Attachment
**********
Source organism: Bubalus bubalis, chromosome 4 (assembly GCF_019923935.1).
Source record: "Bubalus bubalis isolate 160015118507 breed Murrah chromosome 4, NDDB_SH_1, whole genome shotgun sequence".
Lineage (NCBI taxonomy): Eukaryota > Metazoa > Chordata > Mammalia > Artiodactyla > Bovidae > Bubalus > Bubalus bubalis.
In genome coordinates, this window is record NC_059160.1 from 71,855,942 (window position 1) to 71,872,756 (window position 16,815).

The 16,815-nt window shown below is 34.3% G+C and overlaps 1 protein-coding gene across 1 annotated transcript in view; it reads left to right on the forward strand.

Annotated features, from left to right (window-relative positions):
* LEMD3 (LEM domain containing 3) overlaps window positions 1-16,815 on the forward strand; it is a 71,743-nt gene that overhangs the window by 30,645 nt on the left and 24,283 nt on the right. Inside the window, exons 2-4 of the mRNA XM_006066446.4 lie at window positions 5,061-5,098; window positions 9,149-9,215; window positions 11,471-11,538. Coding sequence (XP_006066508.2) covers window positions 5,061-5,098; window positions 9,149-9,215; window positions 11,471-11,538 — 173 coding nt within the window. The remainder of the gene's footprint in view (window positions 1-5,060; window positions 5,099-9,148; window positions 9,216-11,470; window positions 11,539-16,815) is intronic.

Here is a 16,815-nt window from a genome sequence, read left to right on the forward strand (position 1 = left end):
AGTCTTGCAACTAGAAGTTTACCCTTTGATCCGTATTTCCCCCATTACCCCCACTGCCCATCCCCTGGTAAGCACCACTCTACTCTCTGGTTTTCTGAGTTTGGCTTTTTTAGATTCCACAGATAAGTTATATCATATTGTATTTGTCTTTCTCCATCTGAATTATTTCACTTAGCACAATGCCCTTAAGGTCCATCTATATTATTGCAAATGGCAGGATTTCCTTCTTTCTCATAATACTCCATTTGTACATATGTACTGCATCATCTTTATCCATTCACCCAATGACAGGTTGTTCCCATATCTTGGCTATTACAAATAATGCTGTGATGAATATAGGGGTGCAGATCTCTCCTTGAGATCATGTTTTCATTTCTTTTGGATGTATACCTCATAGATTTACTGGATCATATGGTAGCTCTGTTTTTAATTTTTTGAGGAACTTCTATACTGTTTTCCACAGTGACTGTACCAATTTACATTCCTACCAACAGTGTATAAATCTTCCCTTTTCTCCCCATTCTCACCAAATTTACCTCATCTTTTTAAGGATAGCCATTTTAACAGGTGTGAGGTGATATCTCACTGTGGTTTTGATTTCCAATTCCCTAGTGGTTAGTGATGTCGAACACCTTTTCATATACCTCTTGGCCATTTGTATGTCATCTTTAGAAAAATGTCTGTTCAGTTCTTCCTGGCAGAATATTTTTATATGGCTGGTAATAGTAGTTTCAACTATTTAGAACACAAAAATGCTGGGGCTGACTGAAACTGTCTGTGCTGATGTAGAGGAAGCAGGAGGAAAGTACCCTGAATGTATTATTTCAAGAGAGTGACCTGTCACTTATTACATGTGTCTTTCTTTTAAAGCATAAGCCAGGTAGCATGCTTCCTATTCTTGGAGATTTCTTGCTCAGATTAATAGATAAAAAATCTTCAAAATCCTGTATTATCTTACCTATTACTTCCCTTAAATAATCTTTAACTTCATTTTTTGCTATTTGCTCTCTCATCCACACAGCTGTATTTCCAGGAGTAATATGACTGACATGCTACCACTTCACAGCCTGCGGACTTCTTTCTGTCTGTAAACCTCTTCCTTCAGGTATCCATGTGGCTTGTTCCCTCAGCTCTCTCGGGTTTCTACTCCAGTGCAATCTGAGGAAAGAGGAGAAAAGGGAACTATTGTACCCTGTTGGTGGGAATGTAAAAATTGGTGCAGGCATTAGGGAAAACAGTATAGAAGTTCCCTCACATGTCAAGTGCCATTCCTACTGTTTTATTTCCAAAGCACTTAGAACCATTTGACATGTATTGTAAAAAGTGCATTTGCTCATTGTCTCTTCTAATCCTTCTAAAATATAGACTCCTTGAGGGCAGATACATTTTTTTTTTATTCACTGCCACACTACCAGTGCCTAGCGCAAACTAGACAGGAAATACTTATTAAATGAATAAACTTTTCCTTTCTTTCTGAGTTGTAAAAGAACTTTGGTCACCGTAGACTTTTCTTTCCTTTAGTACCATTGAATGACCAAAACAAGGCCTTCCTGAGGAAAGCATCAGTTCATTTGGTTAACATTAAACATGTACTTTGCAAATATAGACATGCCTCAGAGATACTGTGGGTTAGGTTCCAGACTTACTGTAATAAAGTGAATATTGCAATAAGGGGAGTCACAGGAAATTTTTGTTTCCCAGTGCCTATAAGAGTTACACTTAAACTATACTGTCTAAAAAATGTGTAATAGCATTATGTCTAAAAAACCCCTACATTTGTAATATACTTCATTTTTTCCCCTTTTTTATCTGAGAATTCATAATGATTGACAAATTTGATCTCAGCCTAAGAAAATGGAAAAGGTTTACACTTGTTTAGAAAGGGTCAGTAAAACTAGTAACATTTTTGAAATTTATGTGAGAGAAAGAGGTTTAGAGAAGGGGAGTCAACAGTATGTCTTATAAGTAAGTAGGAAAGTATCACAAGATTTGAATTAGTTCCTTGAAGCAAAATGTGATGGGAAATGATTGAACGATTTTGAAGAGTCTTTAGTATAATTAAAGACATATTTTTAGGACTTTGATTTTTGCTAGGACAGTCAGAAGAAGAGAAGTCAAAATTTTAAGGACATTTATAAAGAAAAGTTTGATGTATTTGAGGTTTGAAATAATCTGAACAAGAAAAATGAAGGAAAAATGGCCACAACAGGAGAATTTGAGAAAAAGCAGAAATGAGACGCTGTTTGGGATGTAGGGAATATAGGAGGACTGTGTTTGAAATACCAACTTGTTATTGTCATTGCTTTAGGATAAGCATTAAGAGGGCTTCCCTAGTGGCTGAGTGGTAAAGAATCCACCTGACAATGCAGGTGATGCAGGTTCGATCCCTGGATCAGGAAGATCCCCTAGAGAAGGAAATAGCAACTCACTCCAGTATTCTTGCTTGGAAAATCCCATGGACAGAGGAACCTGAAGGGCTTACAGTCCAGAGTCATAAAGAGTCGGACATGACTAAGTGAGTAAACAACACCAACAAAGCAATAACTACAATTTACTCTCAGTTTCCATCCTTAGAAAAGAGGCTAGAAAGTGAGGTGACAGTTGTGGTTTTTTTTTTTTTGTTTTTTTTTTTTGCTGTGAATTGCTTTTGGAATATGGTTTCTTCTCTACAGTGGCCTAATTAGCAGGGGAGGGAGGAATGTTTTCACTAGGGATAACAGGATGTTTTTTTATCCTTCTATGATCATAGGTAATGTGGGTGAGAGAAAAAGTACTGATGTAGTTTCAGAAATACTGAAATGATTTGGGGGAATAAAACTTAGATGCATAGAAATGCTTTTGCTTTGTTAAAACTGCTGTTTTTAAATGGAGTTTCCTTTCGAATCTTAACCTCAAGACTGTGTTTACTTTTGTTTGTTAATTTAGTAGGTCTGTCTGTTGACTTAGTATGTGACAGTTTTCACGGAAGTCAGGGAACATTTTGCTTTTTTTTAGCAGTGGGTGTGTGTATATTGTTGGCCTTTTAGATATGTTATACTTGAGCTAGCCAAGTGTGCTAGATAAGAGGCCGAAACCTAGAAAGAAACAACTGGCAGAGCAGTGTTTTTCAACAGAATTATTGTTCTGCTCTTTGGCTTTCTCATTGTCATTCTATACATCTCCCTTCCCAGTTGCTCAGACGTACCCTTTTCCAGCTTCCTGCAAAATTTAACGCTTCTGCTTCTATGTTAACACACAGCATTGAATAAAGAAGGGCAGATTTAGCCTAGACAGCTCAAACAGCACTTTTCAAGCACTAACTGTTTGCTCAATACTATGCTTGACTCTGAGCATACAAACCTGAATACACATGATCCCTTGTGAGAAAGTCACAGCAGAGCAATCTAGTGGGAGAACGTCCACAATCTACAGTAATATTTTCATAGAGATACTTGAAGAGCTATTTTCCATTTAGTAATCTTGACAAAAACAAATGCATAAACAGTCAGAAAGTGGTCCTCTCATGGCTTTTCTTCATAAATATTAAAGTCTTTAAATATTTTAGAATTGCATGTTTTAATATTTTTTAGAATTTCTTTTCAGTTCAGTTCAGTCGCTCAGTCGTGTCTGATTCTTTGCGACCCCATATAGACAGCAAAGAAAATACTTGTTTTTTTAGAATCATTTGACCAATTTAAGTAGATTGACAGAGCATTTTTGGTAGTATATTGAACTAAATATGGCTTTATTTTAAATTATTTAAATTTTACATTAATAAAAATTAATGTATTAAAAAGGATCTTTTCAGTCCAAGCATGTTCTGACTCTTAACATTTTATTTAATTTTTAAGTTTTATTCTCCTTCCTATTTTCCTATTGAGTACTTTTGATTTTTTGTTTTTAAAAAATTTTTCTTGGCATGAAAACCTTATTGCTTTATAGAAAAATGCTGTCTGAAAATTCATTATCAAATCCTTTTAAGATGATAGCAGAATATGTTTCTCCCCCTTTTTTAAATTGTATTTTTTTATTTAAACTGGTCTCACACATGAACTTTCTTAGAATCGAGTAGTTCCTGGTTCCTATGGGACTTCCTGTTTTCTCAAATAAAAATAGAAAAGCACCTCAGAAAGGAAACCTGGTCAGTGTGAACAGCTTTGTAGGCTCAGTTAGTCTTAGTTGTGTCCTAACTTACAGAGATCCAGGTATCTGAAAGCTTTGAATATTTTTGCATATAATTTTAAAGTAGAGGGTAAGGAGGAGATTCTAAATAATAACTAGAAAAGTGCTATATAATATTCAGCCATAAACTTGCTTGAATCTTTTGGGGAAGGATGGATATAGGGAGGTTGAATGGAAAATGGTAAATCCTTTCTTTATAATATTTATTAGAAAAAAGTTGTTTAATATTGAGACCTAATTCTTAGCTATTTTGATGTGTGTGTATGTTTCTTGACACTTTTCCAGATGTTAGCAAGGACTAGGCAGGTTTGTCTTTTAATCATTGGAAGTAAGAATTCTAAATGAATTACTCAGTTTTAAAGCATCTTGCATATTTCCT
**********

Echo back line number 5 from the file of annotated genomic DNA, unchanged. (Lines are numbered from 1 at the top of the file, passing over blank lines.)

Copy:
The 16,815-nt window shown below is 34.3% G+C and overlaps 1 protein-coding gene across 1 annotated transcript in view; it reads left to right on the forward strand.